Workshop on new cultural policy for the Balkans

November 2006 -

The challenges of the repositioning of arts and culture within the public policy and the stronger involvement of the contemporary art scene in the processes of social and political transformation motivated the workshop . It was organized by Stacion – Center for Contemporary Arts from Pristina in cooperation with eipcp – European Institute for Progressive Cultural Policies from Vienna, and it took place September 21 -23, 2006 in the Kosova capital Pristina.

The workshop problematised the concept of the acceptance of cultural differences as part of the widely promoted multicultural vision of cultural policy, which in the case of the Balkans can also be perceived as the retroactive legitimatization of the politics of ethnic cleansing during the nationalist wars in the nineties. This was the occasion for intellectuals and cultural practitioners from the West Balkans and the rest of the world to discuss other theoretical and practical approaches to the question of cultural exchange as well as possibilities of translating them into a concrete cultural policy in the context of Kosova and the West Balkans.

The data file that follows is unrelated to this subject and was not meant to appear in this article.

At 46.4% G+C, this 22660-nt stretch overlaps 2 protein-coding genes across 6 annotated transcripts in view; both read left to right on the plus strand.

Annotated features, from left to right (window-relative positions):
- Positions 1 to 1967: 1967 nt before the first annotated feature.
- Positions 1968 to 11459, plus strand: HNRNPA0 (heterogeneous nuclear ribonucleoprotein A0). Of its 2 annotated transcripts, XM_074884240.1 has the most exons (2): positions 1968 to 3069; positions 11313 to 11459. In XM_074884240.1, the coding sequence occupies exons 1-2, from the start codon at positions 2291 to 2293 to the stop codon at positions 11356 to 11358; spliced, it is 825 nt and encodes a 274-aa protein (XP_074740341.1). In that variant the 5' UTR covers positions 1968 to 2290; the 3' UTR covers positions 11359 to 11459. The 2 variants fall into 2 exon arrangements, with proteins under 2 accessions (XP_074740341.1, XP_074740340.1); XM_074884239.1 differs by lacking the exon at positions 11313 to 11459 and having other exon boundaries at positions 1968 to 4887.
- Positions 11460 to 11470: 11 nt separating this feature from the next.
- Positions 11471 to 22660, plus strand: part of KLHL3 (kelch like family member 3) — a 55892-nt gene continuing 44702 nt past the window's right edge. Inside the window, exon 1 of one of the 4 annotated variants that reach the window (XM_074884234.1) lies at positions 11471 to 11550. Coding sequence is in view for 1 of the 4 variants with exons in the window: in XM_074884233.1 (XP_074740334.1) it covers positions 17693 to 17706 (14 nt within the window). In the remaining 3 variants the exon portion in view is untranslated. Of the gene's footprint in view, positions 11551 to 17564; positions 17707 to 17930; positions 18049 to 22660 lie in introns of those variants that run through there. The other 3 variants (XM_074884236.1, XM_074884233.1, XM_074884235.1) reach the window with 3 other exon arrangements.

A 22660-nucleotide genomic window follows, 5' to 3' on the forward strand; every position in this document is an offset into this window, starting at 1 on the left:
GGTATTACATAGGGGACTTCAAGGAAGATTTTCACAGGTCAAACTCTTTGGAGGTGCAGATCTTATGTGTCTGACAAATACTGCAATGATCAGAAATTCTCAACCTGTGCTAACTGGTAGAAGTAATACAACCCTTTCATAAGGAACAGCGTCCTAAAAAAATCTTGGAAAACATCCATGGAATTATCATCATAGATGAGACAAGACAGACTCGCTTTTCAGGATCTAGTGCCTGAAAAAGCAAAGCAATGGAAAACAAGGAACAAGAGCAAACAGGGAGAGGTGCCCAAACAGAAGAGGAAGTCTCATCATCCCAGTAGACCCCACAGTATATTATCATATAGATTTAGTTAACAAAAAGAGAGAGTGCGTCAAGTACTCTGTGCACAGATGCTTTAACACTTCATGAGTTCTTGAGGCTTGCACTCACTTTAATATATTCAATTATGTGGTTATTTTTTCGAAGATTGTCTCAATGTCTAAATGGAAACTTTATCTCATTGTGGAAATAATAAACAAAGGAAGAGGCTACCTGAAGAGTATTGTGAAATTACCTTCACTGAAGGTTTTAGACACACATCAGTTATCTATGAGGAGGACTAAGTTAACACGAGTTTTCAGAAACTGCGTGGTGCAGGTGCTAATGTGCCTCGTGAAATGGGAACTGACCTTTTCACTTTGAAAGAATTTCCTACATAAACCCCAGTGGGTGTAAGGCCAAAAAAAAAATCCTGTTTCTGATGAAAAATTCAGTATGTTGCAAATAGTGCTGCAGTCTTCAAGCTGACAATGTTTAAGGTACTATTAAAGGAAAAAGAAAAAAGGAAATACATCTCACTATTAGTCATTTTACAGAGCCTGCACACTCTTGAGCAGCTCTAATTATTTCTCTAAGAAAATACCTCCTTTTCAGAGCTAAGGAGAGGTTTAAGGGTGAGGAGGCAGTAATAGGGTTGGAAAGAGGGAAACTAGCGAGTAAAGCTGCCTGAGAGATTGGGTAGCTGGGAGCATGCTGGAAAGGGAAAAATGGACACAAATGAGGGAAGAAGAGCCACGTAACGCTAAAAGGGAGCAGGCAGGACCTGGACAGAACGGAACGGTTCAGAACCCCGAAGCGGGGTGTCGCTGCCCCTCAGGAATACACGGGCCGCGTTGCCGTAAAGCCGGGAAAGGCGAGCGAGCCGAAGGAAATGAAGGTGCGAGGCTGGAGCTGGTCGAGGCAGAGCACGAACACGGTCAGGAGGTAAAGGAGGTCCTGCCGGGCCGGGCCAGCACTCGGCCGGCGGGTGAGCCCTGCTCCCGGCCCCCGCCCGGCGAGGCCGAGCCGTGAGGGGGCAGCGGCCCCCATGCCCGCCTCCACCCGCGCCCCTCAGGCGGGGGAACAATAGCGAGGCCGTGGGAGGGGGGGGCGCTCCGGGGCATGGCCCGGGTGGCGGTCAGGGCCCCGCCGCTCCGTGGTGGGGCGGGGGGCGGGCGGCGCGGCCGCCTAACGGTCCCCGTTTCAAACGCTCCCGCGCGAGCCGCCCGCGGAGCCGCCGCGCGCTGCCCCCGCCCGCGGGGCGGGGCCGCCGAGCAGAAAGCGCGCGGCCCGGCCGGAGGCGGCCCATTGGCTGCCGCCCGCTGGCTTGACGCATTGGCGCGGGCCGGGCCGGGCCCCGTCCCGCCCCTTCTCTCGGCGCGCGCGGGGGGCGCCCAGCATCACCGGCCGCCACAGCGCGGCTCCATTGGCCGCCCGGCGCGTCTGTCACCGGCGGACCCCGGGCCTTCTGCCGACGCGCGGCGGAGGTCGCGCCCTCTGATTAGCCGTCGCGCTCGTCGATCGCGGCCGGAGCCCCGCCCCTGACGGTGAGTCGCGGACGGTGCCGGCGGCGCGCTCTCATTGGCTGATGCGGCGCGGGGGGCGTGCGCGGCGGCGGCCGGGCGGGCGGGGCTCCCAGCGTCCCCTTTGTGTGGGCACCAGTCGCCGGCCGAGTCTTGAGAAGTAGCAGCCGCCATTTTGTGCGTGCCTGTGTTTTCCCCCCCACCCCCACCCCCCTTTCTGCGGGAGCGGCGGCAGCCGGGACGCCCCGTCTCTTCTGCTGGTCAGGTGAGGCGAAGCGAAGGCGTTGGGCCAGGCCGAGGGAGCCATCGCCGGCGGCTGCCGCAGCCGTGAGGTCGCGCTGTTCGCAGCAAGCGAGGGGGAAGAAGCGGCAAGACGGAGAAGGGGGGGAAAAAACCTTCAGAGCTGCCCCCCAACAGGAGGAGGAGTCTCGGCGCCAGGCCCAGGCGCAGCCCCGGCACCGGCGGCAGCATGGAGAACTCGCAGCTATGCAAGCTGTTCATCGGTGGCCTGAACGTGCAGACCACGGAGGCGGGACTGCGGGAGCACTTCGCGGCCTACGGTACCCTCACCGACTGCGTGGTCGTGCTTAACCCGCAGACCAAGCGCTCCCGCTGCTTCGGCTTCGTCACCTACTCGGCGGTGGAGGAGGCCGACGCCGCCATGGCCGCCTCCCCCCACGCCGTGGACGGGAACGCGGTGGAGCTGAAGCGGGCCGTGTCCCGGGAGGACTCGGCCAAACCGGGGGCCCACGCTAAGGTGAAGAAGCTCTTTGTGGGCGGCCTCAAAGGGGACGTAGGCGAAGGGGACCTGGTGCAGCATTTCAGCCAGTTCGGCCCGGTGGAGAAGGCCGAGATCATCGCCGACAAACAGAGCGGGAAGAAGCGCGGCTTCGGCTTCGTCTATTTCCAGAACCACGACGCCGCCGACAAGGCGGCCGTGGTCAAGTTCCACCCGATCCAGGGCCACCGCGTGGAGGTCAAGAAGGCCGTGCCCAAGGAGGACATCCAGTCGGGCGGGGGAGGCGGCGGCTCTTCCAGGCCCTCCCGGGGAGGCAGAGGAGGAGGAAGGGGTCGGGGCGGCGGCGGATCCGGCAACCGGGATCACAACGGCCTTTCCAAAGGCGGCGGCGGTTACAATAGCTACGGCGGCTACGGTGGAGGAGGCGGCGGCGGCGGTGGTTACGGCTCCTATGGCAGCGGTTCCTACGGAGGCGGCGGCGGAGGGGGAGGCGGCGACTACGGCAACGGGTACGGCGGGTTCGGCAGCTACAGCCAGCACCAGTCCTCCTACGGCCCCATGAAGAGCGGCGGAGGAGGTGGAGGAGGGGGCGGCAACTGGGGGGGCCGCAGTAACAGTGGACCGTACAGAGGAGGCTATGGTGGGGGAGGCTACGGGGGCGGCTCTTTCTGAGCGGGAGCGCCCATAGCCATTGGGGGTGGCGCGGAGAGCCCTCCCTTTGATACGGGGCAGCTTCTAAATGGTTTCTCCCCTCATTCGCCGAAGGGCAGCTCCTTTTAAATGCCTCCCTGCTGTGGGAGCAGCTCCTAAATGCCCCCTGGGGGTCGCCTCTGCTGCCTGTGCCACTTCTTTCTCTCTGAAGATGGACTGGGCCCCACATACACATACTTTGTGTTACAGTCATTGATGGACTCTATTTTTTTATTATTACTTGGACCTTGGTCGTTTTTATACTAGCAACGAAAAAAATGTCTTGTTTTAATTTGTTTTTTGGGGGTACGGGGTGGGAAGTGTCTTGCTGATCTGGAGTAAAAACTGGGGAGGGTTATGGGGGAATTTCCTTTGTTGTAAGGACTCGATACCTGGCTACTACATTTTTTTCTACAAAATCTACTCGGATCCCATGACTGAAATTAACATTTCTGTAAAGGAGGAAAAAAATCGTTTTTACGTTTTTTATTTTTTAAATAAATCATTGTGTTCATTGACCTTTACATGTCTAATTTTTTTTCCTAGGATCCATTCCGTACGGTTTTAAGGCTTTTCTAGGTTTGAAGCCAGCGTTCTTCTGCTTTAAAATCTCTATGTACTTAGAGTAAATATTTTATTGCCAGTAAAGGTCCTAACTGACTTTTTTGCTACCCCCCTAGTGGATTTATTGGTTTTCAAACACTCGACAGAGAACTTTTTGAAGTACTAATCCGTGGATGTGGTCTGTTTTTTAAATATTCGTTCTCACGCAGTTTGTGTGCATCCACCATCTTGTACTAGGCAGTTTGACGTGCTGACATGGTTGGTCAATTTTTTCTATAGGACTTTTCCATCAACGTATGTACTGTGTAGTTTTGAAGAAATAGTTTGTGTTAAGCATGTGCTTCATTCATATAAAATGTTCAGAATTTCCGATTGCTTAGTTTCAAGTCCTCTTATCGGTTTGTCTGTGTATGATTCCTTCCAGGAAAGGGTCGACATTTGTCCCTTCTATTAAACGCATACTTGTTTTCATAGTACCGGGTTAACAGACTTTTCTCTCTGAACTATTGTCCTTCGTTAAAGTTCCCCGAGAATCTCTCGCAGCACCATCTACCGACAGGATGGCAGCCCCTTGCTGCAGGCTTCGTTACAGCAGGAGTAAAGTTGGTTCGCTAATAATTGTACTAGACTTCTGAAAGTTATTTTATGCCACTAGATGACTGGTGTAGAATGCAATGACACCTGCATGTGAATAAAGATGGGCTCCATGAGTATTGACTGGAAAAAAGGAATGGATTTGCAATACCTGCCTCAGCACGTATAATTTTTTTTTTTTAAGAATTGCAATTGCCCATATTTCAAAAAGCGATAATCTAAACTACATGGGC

The event took place in a time when final decisions on the future status of Kosovo should be made, which would hopefully mark the end of the dissolution of former Yugoslavia. New independent states are mainly focused on their path towards EU accession, whereas the relevance of the investment in culture and arts, as Albert Heta, manager of Stacion and initiator of the workshop, said, are excluded from the visible political agenda. The emancipatory character of culture that can straighten and stabilize social, economic and political development in situations of high political tensions is not recognized; instead culture (heritage) is used as a tool for extreme political solutions that seem only to damage future relationships in the region.

Therefore, according to Heta, one of the main aims of the project is to advocate the establishment of a contemporary cultural policy in Kosova as a tool for promoting a cultural dialogue in the region. A larger gathering of intellectuals and cultural practitioners, as the one at the workshop Cultural Policies as Crisis Management, could build the necessary momentum for this process.